The consequences of high turnover go far beyond inconvenience. For starters, companies may spend $3,500-$5,000 to onboard every new team member. That can quickly add up for companies that replaced hundreds of employees annually. In addition, human resources department often have to adopt a “siege mentality” because they are constantly trying to bail out the canoe rather than cross the river. High turnover can also affect reputation, because residents and their families grow justifiably concerned when they find that their trusted caregivers are suddenly no longer there. But perhaps the most significant challenge is the adverse effects on the quality of care that senior living facilities can offer. Expertise doesn’t just happen – it comes from experience, and perpetual turnover prevents organizations from developing the kind of institutional knowledge they need to offer services at the highest level.
If you want to know why people are resigning or quiet quitting, look no further than the fact that more than half of senior living employees reported feeling burned out during the pandemic. Everyone has their limits, and people who are working in high-stress environments for long periods of time are eventually going to buckle under the pressure. One of the best ways to do this is by making sure that employees are scheduled to work shifts that allow work-life balance and that they can take days of without last-minute requests to work overtime.
As in every industry, people work for more than a paycheck: they want to build careers that offer the opportunity for growth. Senior living facilities that provide opportunities for promotions, training, and skill development have a much better track record of retaining team members long-term.
The Glennis Solution for Fighting Staffing Challenges
More and more, senior living operators are turning to workforce management software to improve staff productivity and reduce the time they have to spend on documentation and paperwork. While technology makes the workday easier, it can also be a valuable tool in making sure your staff isn’t overscheduled.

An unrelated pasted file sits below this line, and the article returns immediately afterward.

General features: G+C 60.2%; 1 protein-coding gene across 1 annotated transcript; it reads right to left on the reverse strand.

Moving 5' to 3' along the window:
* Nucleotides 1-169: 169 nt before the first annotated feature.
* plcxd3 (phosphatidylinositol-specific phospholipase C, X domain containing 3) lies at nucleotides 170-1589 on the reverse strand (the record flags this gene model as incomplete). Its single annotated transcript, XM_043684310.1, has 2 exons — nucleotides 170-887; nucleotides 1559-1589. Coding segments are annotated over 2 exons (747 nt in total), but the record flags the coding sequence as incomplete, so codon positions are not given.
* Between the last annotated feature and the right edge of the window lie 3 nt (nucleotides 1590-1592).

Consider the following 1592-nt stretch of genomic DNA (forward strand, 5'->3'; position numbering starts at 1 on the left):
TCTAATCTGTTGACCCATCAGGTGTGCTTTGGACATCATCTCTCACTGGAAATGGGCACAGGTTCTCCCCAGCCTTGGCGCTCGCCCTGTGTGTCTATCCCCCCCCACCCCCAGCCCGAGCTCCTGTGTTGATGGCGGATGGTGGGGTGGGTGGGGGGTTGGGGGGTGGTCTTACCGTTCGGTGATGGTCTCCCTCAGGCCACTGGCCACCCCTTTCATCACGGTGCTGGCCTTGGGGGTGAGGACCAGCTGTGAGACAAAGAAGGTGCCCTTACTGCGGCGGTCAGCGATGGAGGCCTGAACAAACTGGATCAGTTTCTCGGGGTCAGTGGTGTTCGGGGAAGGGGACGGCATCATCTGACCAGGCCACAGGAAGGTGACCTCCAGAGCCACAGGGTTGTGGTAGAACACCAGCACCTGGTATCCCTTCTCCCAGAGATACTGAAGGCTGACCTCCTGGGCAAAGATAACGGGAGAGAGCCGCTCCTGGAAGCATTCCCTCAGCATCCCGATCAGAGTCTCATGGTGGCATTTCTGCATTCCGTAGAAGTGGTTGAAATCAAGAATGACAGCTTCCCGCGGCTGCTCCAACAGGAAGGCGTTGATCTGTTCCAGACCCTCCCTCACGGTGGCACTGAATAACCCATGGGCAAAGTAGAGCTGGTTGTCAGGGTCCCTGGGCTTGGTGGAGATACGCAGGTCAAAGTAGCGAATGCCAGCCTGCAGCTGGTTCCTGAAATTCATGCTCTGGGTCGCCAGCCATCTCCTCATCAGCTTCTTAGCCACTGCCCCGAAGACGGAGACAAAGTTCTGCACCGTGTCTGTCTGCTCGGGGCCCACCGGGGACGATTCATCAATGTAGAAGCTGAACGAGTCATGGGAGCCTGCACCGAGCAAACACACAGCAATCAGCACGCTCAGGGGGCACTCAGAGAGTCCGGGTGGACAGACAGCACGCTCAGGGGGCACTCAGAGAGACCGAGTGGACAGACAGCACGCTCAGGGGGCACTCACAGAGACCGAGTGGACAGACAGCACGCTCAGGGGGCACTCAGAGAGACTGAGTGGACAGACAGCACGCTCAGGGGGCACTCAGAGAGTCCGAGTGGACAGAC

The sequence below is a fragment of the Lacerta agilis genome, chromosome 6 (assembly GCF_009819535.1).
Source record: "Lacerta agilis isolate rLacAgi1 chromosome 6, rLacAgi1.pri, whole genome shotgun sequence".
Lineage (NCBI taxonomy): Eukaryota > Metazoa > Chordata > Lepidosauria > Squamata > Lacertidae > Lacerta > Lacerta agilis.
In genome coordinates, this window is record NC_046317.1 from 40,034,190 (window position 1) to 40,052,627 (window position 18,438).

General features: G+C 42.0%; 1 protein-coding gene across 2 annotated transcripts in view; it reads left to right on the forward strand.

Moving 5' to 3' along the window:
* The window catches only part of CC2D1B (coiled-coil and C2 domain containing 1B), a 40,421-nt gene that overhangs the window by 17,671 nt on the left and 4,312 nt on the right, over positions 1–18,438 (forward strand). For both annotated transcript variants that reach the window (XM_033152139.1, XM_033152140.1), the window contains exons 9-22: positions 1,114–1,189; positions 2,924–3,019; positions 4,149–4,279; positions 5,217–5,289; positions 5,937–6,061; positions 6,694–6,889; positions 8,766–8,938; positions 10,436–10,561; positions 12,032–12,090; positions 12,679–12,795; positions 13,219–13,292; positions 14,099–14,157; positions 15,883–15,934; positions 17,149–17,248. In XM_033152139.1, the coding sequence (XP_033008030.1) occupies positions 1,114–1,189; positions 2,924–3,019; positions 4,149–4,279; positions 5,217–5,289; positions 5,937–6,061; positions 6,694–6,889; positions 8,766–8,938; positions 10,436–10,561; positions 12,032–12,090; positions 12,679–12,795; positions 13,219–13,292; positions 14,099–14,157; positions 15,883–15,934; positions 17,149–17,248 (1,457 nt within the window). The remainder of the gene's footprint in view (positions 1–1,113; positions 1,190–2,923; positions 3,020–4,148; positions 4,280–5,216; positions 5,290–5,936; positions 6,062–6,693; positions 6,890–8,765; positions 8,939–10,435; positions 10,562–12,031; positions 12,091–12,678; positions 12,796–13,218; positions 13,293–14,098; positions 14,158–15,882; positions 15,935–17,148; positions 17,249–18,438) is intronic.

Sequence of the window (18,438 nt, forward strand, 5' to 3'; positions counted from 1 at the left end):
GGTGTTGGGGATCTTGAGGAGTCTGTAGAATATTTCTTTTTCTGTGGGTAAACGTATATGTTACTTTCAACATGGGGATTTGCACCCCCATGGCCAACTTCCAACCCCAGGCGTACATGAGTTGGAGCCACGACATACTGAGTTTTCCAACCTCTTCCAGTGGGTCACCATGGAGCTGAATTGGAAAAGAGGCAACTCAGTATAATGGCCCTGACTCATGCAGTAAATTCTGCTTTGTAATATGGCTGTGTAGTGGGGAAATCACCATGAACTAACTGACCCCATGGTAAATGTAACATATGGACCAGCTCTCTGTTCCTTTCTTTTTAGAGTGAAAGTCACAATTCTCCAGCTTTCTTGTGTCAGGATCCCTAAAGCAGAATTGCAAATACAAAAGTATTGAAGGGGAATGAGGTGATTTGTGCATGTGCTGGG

In many senior living communities, work shifts are organized by shift leaders, meaning that executive management has no visibility into how employees are being scheduled. This is a massive problem, because by the time a burnout situation escalates to the point where employees are unhappy and quitting, it’s too late. By integrating scheduling systems into operational platforms, management can see and correct issues before they become intractable. For example, alerts can inform management when a particular employee is working more than five consecutive days or is asked to cancel days off. Software can also track and determine if managers are allocating work equitably and to the right people without overscheduling them. Data can also point to areas where more staff is needed.
The Resource Balancer feature of Glennis Care was created to help fine tune schedules to ensure that staff members aren’t overworked, labor costs are contained, and residents receive the best possible care.
There is no single magic bullet that is going to fix the acute staffing shortage that the senior living industry faces – and is expected to face for years to come. But by deploying modern technologies to monitor and improve how staff is utilized, organizations can give themselves an edge when it comes to keeping team members happy. Because in an industry with critical labor shortages, employees are in the driver’s seat, and they know that there are dozens of other companies that would love to have them on board. Don’t give them an excuse to start sending out resumes.
To learn more about how Glennis Solutions can help your senior living community achieve an even higher level of performance get a free demo.